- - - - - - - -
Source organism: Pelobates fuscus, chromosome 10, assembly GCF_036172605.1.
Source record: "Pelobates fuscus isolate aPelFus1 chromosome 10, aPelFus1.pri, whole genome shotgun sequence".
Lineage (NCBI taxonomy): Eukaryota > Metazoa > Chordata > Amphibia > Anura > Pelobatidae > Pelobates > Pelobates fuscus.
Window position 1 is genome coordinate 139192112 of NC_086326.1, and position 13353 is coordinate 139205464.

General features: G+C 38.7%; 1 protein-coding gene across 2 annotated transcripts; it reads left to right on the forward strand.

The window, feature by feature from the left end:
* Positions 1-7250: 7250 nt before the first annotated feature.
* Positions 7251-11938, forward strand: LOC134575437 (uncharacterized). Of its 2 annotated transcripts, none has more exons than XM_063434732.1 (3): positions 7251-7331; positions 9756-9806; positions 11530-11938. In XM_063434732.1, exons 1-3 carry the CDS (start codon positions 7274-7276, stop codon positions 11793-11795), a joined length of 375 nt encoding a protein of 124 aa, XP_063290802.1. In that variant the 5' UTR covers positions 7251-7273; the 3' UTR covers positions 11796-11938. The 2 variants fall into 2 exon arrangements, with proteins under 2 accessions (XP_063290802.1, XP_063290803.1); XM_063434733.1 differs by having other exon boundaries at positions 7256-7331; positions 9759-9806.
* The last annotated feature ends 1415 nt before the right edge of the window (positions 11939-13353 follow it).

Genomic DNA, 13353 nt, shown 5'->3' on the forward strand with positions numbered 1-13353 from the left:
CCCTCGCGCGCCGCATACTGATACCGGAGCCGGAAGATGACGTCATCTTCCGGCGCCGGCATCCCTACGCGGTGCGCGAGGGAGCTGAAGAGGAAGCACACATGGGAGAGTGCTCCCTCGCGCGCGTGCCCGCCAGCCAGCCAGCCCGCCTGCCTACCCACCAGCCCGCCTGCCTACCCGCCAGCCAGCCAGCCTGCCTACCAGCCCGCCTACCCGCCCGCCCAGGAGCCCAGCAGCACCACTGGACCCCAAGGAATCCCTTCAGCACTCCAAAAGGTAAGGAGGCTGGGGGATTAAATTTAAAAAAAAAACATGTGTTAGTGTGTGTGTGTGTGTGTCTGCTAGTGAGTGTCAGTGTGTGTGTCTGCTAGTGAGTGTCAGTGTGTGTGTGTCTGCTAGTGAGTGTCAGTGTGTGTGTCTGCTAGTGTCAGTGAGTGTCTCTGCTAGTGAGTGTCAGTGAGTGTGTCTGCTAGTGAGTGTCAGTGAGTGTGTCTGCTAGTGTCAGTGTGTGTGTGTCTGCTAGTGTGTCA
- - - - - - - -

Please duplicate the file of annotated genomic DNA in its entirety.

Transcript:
Source organism: Pelobates fuscus, chromosome 10, assembly GCF_036172605.1.
Source record: "Pelobates fuscus isolate aPelFus1 chromosome 10, aPelFus1.pri, whole genome shotgun sequence".
Lineage (NCBI taxonomy): Eukaryota > Metazoa > Chordata > Amphibia > Anura > Pelobatidae > Pelobates > Pelobates fuscus.
Window position 1 is genome coordinate 139192112 of NC_086326.1, and position 13353 is coordinate 139205464.

General features: G+C 38.7%; 1 protein-coding gene across 2 annotated transcripts; it reads left to right on the forward strand.

The window, feature by feature from the left end:
* Positions 1-7250: 7250 nt before the first annotated feature.
* Positions 7251-11938, forward strand: LOC134575437 (uncharacterized). Of its 2 annotated transcripts, none has more exons than XM_063434732.1 (3): positions 7251-7331; positions 9756-9806; positions 11530-11938. In XM_063434732.1, exons 1-3 carry the CDS (start codon positions 7274-7276, stop codon positions 11793-11795), a joined length of 375 nt encoding a protein of 124 aa, XP_063290802.1. In that variant the 5' UTR covers positions 7251-7273; the 3' UTR covers positions 11796-11938. The 2 variants fall into 2 exon arrangements, with proteins under 2 accessions (XP_063290802.1, XP_063290803.1); XM_063434733.1 differs by having other exon boundaries at positions 7256-7331; positions 9759-9806.
* The last annotated feature ends 1415 nt before the right edge of the window (positions 11939-13353 follow it).

Genomic DNA, 13353 nt, shown 5'->3' on the forward strand with positions numbered 1-13353 from the left:
CCCTCGCGCGCCGCATACTGATACCGGAGCCGGAAGATGACGTCATCTTCCGGCGCCGGCATCCCTACGCGGTGCGCGAGGGAGCTGAAGAGGAAGCACACATGGGAGAGTGCTCCCTCGCGCGCGTGCCCGCCAGCCAGCCAGCCCGCCTGCCTACCCACCAGCCCGCCTGCCTACCCGCCAGCCAGCCAGCCTGCCTACCAGCCCGCCTACCCGCCCGCCCAGGAGCCCAGCAGCACCACTGGACCCCAAGGAATCCCTTCAGCACTCCAAAAGGTAAGGAGGCTGGGGGATTAAATTTAAAAAAAAAACATGTGTTAGTGTGTGTGTGTGTGTGTCTGCTAGTGAGTGTCAGTGTGTGTGTCTGCTAGTGAGTGTCAGTGTGTGTGTGTCTGCTAGTGAGTGTCAGTGTGTGTGTCTGCTAGTGTCAGTGAGTGTCTCTGCTAGTGAGTGTCAGTGAGTGTGTCTGCTAGTGAGTGTCAGTGAGTGTGTCTGCTAGTGTCAGTGTGTGTGTGTCTGCTAGTGTGTCA